When we review the disposition of cross-motions for summary judgment, we treat those motions “independently.” Express Oil Change, LLC v. Miss. Bd. of Licensure, 916 F.3d 483, 487 (5th Cir. 2019). Summary judgment must be granted when “the movant shows that there is no genuine dispute as to any material fact.” Fed. R. Civ. P. 56(a). For each motion, we look at the evidence and draw the reasonable inferences “most favorable to the nonmoving party.” Express Oil Change, 916 F.3d at 487.

We begin with Mack's motion. A fact dispute's materiality depends on substantive law. Anderson v. Liberty Lobby, Inc., 477 U.S. 242, 248, 106 S.Ct. 2505, 91 L.Ed.2d 202 (1986). So Mack can show there's no material dispute if he demonstrates that the plaintiffs could not prevail even if each factual question were resolved in their favor. See Poole v. City of Shreveport, 13 F.4th 420, 423 (5th Cir. 2021).

We confront that question in the wake of Galloway, in which the Court held that a town did not violate the Establishment Clause by opening its board meetings with sectarian Christian prayers. Galloway, 572 U.S. at 571–72, 134 S.Ct. 1811. And the Court reaffirmed that legislative prayer “has long been understood as compatible with the Establishment Clause.” Id. at 575, 134 S.Ct. 1811 (citing Marsh v. Chambers, 463 U.S. 783, 103 S.Ct. 3330, 77 L.Ed.2d 1019 (1983)). Accordingly, if we are to hold that Mack's prayer practice violates the Establishment Clause, we must distinguish it from the practice at issue in Galloway.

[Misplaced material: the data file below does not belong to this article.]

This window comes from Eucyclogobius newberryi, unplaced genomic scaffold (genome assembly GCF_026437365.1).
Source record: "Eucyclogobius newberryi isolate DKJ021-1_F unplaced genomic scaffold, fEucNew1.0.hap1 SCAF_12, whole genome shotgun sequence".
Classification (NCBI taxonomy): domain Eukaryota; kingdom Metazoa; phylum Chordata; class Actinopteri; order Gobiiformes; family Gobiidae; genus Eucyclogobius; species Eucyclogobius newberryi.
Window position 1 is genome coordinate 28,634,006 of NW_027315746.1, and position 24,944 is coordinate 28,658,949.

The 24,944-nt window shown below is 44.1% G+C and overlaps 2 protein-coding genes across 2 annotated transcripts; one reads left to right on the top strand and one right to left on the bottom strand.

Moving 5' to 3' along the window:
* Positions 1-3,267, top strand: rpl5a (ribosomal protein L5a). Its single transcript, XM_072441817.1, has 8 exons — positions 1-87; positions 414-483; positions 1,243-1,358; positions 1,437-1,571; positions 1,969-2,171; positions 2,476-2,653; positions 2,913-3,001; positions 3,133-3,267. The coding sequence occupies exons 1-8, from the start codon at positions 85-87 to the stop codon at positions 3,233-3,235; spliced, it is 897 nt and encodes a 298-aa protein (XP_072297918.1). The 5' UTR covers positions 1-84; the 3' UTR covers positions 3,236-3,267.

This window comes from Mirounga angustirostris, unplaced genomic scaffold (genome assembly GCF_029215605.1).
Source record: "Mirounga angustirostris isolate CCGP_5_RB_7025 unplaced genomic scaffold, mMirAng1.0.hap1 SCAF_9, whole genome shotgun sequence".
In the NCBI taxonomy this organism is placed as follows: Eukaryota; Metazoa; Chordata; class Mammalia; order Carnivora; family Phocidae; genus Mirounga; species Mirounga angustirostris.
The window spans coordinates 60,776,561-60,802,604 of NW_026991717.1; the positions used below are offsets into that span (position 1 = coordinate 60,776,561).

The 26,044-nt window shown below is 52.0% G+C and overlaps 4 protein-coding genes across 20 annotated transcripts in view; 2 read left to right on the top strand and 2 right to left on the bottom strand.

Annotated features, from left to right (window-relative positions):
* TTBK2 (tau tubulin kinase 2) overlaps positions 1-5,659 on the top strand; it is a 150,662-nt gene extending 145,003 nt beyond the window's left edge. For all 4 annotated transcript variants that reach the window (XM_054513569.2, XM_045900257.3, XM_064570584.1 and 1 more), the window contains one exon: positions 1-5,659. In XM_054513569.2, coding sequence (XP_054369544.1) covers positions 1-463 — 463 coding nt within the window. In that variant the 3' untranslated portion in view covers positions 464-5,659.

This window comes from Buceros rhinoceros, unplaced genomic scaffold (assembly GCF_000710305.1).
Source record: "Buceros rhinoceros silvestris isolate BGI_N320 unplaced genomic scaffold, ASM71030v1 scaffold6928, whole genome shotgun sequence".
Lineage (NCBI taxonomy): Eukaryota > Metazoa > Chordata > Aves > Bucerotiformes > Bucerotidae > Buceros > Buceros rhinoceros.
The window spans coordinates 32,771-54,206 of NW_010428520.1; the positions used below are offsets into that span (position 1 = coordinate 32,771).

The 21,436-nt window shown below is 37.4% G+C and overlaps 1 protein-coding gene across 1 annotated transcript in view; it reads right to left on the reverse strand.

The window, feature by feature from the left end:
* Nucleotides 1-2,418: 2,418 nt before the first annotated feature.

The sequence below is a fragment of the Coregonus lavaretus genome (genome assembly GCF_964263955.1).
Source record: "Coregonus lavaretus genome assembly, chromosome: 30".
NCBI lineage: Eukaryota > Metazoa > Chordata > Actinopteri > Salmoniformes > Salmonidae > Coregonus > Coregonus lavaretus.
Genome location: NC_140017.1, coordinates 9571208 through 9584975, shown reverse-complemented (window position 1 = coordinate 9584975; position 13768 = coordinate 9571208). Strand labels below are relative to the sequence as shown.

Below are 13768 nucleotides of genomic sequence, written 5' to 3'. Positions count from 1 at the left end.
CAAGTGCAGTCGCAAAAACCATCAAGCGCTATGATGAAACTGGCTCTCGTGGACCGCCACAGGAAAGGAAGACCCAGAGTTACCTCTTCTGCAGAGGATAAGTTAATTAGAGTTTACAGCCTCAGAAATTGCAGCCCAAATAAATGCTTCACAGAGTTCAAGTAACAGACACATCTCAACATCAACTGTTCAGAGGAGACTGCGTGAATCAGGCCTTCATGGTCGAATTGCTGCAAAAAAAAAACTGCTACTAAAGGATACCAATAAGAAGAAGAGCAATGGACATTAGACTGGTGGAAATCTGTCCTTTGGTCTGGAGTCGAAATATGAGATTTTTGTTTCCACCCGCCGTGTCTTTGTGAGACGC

The plaintiffs offer four ways to distinguish Galloway. First, they say Mack cannot show that courtroom prayer is supported by an “unambiguous and unbroken history of more than 200 years” that has “continued virtually uninterrupted since the Founding.” (Quotation omitted.) Second, they claim Mack's prayers have more sectarian content. Third, they assert that Mack has failed to maintain a policy of denominational nondiscrimination. Fourth, they contend that Mack's prayer practice is more coercive. We address each possibility in turn.